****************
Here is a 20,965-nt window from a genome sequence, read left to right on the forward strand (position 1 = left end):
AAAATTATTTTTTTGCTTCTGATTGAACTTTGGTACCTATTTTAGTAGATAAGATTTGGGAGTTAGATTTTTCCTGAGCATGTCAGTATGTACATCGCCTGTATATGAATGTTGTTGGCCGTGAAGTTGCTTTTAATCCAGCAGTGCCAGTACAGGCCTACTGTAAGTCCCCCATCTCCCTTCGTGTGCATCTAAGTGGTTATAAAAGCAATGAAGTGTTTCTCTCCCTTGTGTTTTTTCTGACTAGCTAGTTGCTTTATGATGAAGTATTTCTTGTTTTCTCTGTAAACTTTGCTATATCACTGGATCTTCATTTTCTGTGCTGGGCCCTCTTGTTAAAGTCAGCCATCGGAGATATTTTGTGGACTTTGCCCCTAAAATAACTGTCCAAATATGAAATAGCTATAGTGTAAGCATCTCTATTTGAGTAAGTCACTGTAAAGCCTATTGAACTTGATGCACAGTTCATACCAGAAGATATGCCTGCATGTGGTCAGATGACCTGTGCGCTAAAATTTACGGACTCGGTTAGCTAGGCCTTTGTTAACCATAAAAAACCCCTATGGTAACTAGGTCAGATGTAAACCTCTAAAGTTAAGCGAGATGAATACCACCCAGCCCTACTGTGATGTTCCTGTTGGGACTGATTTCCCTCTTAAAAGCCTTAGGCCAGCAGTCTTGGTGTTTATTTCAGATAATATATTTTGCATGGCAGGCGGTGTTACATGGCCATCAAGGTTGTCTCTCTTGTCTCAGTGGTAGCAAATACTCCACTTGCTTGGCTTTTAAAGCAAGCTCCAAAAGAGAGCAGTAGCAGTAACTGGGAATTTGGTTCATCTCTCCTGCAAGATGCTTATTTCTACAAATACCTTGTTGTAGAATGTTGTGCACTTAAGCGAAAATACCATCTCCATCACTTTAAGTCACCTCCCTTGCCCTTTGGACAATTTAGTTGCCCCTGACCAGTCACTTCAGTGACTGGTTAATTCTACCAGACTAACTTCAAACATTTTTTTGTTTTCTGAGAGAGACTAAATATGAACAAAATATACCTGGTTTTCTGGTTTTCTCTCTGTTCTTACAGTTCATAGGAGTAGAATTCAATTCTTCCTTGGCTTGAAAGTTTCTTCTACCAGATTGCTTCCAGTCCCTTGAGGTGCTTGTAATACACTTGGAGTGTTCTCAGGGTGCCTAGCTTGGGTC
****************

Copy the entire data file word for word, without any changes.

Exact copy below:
Here is a 20,965-nt window from a genome sequence, read left to right on the forward strand (position 1 = left end):
AAAATTATTTTTTTGCTTCTGATTGAACTTTGGTACCTATTTTAGTAGATAAGATTTGGGAGTTAGATTTTTCCTGAGCATGTCAGTATGTACATCGCCTGTATATGAATGTTGTTGGCCGTGAAGTTGCTTTTAATCCAGCAGTGCCAGTACAGGCCTACTGTAAGTCCCCCATCTCCCTTCGTGTGCATCTAAGTGGTTATAAAAGCAATGAAGTGTTTCTCTCCCTTGTGTTTTTTCTGACTAGCTAGTTGCTTTATGATGAAGTATTTCTTGTTTTCTCTGTAAACTTTGCTATATCACTGGATCTTCATTTTCTGTGCTGGGCCCTCTTGTTAAAGTCAGCCATCGGAGATATTTTGTGGACTTTGCCCCTAAAATAACTGTCCAAATATGAAATAGCTATAGTGTAAGCATCTCTATTTGAGTAAGTCACTGTAAAGCCTATTGAACTTGATGCACAGTTCATACCAGAAGATATGCCTGCATGTGGTCAGATGACCTGTGCGCTAAAATTTACGGACTCGGTTAGCTAGGCCTTTGTTAACCATAAAAAACCCCTATGGTAACTAGGTCAGATGTAAACCTCTAAAGTTAAGCGAGATGAATACCACCCAGCCCTACTGTGATGTTCCTGTTGGGACTGATTTCCCTCTTAAAAGCCTTAGGCCAGCAGTCTTGGTGTTTATTTCAGATAATATATTTTGCATGGCAGGCGGTGTTACATGGCCATCAAGGTTGTCTCTCTTGTCTCAGTGGTAGCAAATACTCCACTTGCTTGGCTTTTAAAGCAAGCTCCAAAAGAGAGCAGTAGCAGTAACTGGGAATTTGGTTCATCTCTCCTGCAAGATGCTTATTTCTACAAATACCTTGTTGTAGAATGTTGTGCACTTAAGCGAAAATACCATCTCCATCACTTTAAGTCACCTCCCTTGCCCTTTGGACAATTTAGTTGCCCCTGACCAGTCACTTCAGTGACTGGTTAATTCTACCAGACTAACTTCAAACATTTTTTTGTTTTCTGAGAGAGACTAAATATGAACAAAATATACCTGGTTTTCTGGTTTTCTCTCTGTTCTTACAGTTCATAGGAGTAGAATTCAATTCTTCCTTGGCTTGAAAGTTTCTTCTACCAGATTGCTTCCAGTCCCTTGAGGTGCTTGTAATACACTTGGAGTGTTCTCAGGGTGCCTAGCTTGGGTC